By LORAINE ANDERSON, email@example.com
TRAVERSE CITY — Matthew L.M. Fletcher was 8 years old when the federal government finally recognized the Grand Traverse Band of Ottawa and Chippewa Indians in 1980.
His mother, June Mamagona Fletcher, a descendant of Antrim County Ottawas, enrolled herself and him in the Band a short time later. His father, Richard, is white.
Fletcher's tribal member number is 197, meaning he was only the 197th member to be enrolled. The Band now has more than 4,000 members in its six-county service area in Michigan and elsewhere.
Today, Fletcher is 40, a Michigan State University law professor and author of an updated tribal history called "The Eagle Returns: The Legal History of the Grand Traverse Band of Ottawa and Chippewa Indians," published last year by Michigan State University Press.
The title comes from a remark once made by Jonas Shawandase, a Grand Traverse Band elder from the 1930s-1950s: "When the Eagle returns we will again be a great nation."
Fletcher is part of the first generation of Grand Traverse Band members to grow up with treaty rights — reaffirmed in a landmark 1979 federal court ruling after a more than a decade of battles in state and federal courts.
Federal recognition allowed the band to establish its own government. It also made the Band eligible for federal education, health, housing and economic development grants and assistance.
During the 1970s, Peshabestown was "on its knees," Fletcher wrote. Many houses still had no electricity or running water.
When asked, Fletcher said he thinks many Indians in his generation have a responsibility to serve their tribes and work for a positive future.
"Our actions today will reflect what will happen in the future," he said. "A lot of Indians will say we have to look forward seven generations when we make decisions."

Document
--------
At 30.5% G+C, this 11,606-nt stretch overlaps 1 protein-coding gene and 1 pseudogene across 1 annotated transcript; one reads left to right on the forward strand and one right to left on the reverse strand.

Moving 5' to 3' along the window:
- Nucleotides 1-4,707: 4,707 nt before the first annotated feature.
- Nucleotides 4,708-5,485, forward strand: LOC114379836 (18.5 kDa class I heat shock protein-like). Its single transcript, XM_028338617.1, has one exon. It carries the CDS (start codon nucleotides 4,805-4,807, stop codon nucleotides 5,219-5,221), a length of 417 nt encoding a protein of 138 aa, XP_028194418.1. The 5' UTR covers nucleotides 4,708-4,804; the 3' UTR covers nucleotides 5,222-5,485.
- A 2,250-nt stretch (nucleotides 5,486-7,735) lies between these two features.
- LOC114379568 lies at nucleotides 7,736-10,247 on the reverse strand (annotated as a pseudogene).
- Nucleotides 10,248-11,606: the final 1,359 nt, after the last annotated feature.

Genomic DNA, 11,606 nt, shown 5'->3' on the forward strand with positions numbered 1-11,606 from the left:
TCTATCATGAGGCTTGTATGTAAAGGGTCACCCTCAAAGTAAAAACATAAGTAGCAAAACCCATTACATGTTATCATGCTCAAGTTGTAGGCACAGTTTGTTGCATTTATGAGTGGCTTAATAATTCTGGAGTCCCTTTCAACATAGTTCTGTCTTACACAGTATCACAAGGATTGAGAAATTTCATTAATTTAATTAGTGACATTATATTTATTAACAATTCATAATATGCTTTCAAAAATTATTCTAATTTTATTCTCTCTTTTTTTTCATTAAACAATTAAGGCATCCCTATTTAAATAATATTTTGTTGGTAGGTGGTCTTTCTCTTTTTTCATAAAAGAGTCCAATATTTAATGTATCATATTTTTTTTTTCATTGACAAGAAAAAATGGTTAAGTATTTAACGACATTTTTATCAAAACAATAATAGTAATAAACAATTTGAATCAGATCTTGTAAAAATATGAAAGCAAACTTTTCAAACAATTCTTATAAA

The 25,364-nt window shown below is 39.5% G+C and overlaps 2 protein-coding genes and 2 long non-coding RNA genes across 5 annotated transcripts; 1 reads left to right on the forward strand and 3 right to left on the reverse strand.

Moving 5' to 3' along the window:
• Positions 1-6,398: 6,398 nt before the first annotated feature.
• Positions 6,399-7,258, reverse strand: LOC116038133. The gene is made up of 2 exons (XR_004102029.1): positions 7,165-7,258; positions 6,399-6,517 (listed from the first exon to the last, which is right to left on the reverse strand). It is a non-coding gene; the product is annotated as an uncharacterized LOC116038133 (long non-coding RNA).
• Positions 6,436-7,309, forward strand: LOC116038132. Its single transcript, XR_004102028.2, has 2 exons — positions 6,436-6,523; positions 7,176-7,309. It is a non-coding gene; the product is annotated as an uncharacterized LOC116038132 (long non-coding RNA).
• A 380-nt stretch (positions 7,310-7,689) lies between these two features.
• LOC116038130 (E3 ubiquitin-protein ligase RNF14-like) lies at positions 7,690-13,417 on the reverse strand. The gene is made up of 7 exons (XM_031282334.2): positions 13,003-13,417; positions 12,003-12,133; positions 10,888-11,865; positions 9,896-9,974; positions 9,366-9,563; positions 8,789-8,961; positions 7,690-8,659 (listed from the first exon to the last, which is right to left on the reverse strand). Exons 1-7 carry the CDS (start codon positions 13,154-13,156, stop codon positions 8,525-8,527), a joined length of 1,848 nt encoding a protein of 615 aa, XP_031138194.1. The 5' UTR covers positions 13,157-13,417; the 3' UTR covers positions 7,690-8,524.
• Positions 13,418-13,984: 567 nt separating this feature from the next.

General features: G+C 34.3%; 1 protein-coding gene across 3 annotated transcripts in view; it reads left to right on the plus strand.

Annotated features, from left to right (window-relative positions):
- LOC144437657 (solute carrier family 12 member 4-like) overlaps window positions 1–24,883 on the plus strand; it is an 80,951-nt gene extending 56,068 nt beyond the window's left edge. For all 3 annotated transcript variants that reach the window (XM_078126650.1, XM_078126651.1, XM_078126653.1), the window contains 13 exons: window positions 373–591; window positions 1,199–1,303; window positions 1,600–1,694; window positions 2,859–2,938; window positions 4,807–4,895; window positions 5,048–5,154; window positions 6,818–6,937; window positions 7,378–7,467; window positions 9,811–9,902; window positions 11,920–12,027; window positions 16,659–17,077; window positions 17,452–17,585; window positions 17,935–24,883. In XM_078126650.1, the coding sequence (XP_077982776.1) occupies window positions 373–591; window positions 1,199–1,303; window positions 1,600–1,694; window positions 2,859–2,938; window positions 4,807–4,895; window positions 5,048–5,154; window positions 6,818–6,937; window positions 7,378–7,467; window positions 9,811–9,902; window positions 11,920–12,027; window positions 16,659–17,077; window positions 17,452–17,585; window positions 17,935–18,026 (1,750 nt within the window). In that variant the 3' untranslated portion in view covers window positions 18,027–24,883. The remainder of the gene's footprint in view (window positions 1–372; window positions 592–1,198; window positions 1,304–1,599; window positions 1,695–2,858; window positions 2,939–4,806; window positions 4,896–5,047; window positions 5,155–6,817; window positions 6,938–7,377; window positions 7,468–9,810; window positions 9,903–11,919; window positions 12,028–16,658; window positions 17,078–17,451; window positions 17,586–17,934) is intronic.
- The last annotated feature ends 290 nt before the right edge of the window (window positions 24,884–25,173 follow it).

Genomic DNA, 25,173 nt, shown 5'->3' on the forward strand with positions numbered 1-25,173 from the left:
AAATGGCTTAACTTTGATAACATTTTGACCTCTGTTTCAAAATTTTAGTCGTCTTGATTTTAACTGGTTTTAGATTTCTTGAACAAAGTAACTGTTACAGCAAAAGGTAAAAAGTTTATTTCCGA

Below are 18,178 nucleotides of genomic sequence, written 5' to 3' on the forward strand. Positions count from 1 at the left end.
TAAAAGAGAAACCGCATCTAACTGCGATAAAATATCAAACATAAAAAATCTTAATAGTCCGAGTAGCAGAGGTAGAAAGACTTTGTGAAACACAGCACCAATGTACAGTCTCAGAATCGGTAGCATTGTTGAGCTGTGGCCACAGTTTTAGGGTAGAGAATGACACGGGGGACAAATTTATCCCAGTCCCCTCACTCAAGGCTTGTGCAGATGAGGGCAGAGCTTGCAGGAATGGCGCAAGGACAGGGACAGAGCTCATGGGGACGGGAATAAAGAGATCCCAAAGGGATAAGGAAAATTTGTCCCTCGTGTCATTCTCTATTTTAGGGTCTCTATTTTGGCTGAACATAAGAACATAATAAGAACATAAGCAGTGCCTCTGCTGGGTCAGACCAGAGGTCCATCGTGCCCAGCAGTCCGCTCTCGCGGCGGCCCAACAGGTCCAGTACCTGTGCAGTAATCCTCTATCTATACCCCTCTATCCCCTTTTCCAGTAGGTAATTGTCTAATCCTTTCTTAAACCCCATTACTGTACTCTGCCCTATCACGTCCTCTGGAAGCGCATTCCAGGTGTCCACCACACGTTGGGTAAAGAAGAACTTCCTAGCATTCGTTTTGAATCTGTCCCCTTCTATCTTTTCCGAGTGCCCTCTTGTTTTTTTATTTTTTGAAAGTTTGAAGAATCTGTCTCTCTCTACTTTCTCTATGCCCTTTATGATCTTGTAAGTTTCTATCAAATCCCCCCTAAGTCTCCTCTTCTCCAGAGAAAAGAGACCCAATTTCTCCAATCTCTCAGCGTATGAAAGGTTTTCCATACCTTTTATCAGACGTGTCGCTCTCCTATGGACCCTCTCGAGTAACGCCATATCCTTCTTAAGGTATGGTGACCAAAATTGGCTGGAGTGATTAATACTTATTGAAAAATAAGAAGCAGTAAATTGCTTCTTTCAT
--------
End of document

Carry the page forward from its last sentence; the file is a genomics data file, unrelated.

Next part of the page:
Fletcher also directs MSU's Indigenous Center for Indian Law and Policy, which offers experiential learning classes to prepare second- and third-year Native law students to work on behalf of tribes around the country.
Fletcher's book chronicles the story of northern Michigan Ottawa and Chippewa Indians through the 1800s until today. It details the history of how Michigan Ottawas and Chippewas lost a way of life dependent on hunting, fishing and gathering in vast stretches of wilderness that were destroyed within 70 years after the 1836 treaty was signed. It explains the loss of treaty-reserved lands through fraud, false and broken treaty promises, federal assimilation policies and other reasons.
It also unfolds the century-long struggle to have their treaty rights reaffirmed after the federal government wrongfully terminated them in 1855.
The book includes recent Band history — development of modern tribal law and justice systems and GT Band gambling operations.
The first tribal history, published in 1992, was "Mem-ka-weh: Dawning of the Grand Traverse Band of Ottawa and Chippewa Indians" by Glen Arbor writer and journalist George Weeks.
Fletcher has known since his elementary school days that he wanted to be a writer. He attributes that to his mother, who entered him in enrichment programs for fourth- to sixth-graders in Grand Rapids that taught him how to research and write.
In the mid-1980s he realized he wanted to be a lawyer at a summer camp for native children. Elders occasionally came to speak with a consistent message, "Go to school." He remembers one elder's advice in particular.
"We need lawyers," the elder told the students. "We have had some of the greatest lawyers in the country, but none of our own people."
"I realized I could do that," Fletcher said. And he did.
He entered University of Michigan as a freshman in 1990 and left with his law degree in 1997.
He then worked a few years as a staff attorney and tribal judge for three Indian Tribes — the Pascua Yaqui Tribe in Arizona, the Hoopa Valley Tribe in California, the Suquamish Tribe in Washington State.
He spent 2001-2004 living in Suttons Bay and working with the Grand Traverse Band.
He began teaching law in 2004 at the University of North Dakota and went to MSU in 2006.
Fletcher spoke last weekend at the History Center of Traverse City's grand opening of its new multi-year "Legends" exhibit. The spring and fall rotating exhibit focuses on area residents from minority groups who broke important barriers in their times that still have impact today.
Peshabestown fisherman Art Duhamel (1924-1992) is among the first three Legends selected.
Duhamel was arrested several times during the 1970s for fishing with gill nets, but now is considered an important local Indian treaty rights leader. His decision in 1972 to test treaty fishing waters by gill netting eventually helped lead to the Band's federal recognition and reaffirmation of its treaty rights.
"In the Midwest, including Wisconsin and Minnesota, both Duhamel in the Lower Peninsula and Big Abe LeBlanc in the Upper Peninsula are eminent," Fletcher said.